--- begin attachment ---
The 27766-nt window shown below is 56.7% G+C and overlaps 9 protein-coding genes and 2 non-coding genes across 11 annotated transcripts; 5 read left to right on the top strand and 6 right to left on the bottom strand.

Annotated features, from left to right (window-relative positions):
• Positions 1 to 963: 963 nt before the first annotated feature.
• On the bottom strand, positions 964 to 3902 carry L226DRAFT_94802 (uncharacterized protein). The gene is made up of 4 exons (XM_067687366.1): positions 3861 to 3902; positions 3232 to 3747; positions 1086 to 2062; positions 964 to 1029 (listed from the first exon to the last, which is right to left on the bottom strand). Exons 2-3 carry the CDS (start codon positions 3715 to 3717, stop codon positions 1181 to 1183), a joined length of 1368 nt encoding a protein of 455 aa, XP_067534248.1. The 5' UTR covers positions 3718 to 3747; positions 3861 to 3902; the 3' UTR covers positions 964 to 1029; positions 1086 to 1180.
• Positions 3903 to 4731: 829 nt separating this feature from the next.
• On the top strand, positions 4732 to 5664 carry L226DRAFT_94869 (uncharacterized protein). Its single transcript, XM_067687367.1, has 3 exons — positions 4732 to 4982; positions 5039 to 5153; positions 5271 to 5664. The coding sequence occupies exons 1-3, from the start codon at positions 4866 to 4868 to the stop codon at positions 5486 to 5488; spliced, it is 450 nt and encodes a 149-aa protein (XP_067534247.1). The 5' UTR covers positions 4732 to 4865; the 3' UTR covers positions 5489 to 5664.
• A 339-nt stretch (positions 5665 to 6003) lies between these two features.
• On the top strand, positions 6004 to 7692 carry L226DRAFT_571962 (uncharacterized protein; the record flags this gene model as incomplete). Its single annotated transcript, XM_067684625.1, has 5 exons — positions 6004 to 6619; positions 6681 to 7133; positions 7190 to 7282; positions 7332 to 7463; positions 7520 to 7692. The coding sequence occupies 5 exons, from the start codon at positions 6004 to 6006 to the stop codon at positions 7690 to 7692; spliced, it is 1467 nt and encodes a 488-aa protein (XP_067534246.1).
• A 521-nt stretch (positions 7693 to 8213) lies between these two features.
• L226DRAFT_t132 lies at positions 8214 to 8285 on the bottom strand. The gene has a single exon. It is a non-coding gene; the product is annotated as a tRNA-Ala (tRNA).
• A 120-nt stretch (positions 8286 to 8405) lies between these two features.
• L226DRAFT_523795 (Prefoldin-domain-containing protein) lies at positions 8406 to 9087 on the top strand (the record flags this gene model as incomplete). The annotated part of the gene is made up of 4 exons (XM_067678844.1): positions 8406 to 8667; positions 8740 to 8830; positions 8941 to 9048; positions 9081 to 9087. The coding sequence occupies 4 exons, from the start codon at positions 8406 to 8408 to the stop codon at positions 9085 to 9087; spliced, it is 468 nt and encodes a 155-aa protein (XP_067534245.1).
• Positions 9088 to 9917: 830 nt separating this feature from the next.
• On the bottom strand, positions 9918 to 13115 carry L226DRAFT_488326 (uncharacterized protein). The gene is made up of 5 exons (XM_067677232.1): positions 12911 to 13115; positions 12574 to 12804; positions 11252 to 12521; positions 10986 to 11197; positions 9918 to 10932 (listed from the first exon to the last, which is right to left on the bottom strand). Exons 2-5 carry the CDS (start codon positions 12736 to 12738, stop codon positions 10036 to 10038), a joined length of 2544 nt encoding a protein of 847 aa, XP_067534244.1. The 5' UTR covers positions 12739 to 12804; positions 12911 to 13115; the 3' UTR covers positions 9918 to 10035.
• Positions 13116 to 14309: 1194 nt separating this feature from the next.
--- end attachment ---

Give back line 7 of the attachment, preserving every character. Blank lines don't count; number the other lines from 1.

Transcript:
• A 339-nt stretch (positions 5665 to 6003) lies between these two features.